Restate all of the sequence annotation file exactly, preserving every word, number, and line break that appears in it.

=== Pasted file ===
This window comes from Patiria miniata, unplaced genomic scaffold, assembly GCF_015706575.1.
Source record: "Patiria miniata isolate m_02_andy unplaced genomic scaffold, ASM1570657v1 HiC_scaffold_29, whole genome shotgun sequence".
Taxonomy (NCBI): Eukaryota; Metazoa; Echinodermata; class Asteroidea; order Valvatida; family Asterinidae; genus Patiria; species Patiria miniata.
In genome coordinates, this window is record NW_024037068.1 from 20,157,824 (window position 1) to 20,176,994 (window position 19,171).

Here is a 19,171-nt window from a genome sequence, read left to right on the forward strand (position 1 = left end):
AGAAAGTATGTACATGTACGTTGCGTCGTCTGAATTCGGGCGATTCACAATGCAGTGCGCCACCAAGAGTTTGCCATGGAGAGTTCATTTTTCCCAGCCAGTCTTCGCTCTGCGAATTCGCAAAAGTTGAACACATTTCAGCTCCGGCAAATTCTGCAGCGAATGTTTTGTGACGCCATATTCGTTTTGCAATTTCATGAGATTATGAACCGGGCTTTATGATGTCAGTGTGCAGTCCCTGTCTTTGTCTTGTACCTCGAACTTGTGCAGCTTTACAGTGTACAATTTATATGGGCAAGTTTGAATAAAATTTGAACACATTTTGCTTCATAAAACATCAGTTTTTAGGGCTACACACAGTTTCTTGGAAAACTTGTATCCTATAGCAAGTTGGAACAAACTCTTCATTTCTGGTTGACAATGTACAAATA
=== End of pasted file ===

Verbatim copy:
This window comes from Patiria miniata, unplaced genomic scaffold, assembly GCF_015706575.1.
Source record: "Patiria miniata isolate m_02_andy unplaced genomic scaffold, ASM1570657v1 HiC_scaffold_29, whole genome shotgun sequence".
Taxonomy (NCBI): Eukaryota; Metazoa; Echinodermata; class Asteroidea; order Valvatida; family Asterinidae; genus Patiria; species Patiria miniata.
In genome coordinates, this window is record NW_024037068.1 from 20,157,824 (window position 1) to 20,176,994 (window position 19,171).

Here is a 19,171-nt window from a genome sequence, read left to right on the forward strand (position 1 = left end):
AGAAAGTATGTACATGTACGTTGCGTCGTCTGAATTCGGGCGATTCACAATGCAGTGCGCCACCAAGAGTTTGCCATGGAGAGTTCATTTTTCCCAGCCAGTCTTCGCTCTGCGAATTCGCAAAAGTTGAACACATTTCAGCTCCGGCAAATTCTGCAGCGAATGTTTTGTGACGCCATATTCGTTTTGCAATTTCATGAGATTATGAACCGGGCTTTATGATGTCAGTGTGCAGTCCCTGTCTTTGTCTTGTACCTCGAACTTGTGCAGCTTTACAGTGTACAATTTATATGGGCAAGTTTGAATAAAATTTGAACACATTTTGCTTCATAAAACATCAGTTTTTAGGGCTACACACAGTTTCTTGGAAAACTTGTATCCTATAGCAAGTTGGAACAAACTCTTCATTTCTGGTTGACAATGTACAAATA